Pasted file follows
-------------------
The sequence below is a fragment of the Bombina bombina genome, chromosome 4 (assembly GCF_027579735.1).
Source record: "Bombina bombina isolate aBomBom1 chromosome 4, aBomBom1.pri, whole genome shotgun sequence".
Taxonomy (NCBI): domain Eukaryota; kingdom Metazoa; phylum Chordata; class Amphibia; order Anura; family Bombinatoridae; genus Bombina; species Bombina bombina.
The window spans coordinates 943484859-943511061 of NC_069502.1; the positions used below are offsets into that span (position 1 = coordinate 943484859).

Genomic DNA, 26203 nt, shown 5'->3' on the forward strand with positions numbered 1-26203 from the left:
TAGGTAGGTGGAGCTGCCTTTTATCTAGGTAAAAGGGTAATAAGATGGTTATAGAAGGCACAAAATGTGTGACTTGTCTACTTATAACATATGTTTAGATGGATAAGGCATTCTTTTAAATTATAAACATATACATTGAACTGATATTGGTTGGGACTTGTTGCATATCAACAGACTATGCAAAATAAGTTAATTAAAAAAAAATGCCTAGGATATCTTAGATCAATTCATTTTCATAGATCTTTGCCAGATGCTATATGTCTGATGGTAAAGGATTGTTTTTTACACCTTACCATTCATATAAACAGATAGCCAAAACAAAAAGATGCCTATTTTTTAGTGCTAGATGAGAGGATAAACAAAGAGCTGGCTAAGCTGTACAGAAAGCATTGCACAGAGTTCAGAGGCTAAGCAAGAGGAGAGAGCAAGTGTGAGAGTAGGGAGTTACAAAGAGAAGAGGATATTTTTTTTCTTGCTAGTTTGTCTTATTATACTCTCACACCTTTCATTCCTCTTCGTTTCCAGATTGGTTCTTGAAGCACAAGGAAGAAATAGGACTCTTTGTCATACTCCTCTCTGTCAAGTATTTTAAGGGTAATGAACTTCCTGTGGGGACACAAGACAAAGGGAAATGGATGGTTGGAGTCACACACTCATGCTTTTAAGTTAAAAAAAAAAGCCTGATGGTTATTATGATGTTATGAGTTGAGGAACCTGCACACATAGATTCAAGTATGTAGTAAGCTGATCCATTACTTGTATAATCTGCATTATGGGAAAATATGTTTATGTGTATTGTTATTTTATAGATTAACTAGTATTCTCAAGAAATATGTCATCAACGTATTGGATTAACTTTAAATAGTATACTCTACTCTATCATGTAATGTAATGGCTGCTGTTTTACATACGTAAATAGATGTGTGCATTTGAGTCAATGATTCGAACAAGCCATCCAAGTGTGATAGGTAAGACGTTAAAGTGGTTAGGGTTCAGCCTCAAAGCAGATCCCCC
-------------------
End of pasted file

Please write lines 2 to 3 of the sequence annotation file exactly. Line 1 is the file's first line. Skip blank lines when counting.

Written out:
Source record: "Bombina bombina isolate aBomBom1 chromosome 4, aBomBom1.pri, whole genome shotgun sequence".
Taxonomy (NCBI): domain Eukaryota; kingdom Metazoa; phylum Chordata; class Amphibia; order Anura; family Bombinatoridae; genus Bombina; species Bombina bombina.